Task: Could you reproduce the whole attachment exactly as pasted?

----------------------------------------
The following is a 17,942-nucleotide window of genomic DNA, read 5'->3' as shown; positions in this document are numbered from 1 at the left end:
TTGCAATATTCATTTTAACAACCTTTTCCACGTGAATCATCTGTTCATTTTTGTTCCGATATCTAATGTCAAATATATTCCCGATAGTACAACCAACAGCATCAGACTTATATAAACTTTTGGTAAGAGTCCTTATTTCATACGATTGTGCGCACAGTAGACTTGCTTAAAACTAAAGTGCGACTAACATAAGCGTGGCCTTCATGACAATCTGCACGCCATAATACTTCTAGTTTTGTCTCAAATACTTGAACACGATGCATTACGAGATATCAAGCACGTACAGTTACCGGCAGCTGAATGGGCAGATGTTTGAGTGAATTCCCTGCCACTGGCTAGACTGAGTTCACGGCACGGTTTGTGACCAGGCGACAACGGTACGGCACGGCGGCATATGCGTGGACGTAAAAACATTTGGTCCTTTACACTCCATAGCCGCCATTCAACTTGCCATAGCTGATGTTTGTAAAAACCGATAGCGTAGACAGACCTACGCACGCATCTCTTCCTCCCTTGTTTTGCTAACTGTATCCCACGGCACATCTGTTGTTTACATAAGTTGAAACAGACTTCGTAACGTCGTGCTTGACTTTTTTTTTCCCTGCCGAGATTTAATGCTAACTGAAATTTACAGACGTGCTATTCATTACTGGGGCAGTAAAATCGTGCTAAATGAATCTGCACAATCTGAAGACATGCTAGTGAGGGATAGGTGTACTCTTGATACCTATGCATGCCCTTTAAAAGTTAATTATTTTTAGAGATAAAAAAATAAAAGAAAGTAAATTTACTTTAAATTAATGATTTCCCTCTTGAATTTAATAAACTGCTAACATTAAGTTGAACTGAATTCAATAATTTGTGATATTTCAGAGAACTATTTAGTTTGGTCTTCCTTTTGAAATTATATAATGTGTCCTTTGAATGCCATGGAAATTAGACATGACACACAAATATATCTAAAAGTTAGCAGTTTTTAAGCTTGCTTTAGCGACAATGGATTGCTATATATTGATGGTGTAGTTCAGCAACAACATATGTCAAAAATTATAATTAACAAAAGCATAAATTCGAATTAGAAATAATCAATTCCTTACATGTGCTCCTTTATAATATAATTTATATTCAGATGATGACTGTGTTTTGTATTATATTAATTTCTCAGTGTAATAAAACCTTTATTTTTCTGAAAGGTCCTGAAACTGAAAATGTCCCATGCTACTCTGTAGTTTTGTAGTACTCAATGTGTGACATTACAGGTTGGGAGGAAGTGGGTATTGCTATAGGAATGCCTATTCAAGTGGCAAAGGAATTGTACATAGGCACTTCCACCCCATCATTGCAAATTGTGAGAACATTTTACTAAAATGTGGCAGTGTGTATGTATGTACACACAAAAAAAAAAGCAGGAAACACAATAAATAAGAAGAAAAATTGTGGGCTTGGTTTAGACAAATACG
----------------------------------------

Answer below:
The following is a 17,942-nucleotide window of genomic DNA, read 5'->3' as shown; positions in this document are numbered from 1 at the left end:
TTGCAATATTCATTTTAACAACCTTTTCCACGTGAATCATCTGTTCATTTTTGTTCCGATATCTAATGTCAAATATATTCCCGATAGTACAACCAACAGCATCAGACTTATATAAACTTTTGGTAAGAGTCCTTATTTCATACGATTGTGCGCACAGTAGACTTGCTTAAAACTAAAGTGCGACTAACATAAGCGTGGCCTTCATGACAATCTGCACGCCATAATACTTCTAGTTTTGTCTCAAATACTTGAACACGATGCATTACGAGATATCAAGCACGTACAGTTACCGGCAGCTGAATGGGCAGATGTTTGAGTGAATTCCCTGCCACTGGCTAGACTGAGTTCACGGCACGGTTTGTGACCAGGCGACAACGGTACGGCACGGCGGCATATGCGTGGACGTAAAAACATTTGGTCCTTTACACTCCATAGCCGCCATTCAACTTGCCATAGCTGATGTTTGTAAAAACCGATAGCGTAGACAGACCTACGCACGCATCTCTTCCTCCCTTGTTTTGCTAACTGTATCCCACGGCACATCTGTTGTTTACATAAGTTGAAACAGACTTCGTAACGTCGTGCTTGACTTTTTTTTTCCCTGCCGAGATTTAATGCTAACTGAAATTTACAGACGTGCTATTCATTACTGGGGCAGTAAAATCGTGCTAAATGAATCTGCACAATCTGAAGACATGCTAGTGAGGGATAGGTGTACTCTTGATACCTATGCATGCCCTTTAAAAGTTAATTATTTTTAGAGATAAAAAAATAAAAGAAAGTAAATTTACTTTAAATTAATGATTTCCCTCTTGAATTTAATAAACTGCTAACATTAAGTTGAACTGAATTCAATAATTTGTGATATTTCAGAGAACTATTTAGTTTGGTCTTCCTTTTGAAATTATATAATGTGTCCTTTGAATGCCATGGAAATTAGACATGACACACAAATATATCTAAAAGTTAGCAGTTTTTAAGCTTGCTTTAGCGACAATGGATTGCTATATATTGATGGTGTAGTTCAGCAACAACATATGTCAAAAATTATAATTAACAAAAGCATAAATTCGAATTAGAAATAATCAATTCCTTACATGTGCTCCTTTATAATATAATTTATATTCAGATGATGACTGTGTTTTGTATTATATTAATTTCTCAGTGTAATAAAACCTTTATTTTTCTGAAAGGTCCTGAAACTGAAAATGTCCCATGCTACTCTGTAGTTTTGTAGTACTCAATGTGTGACATTACAGGTTGGGAGGAAGTGGGTATTGCTATAGGAATGCCTATTCAAGTGGCAAAGGAATTGTACATAGGCACTTCCACCCCATCATTGCAAATTGTGAGAACATTTTACTAAAATGTGGCAGTGTGTATGTATGTACACACAAAAAAAAAAGCAGGAAACACAATAAATAAGAAGAAAAATTGTGGGCTTGGTTTAGACAAATACG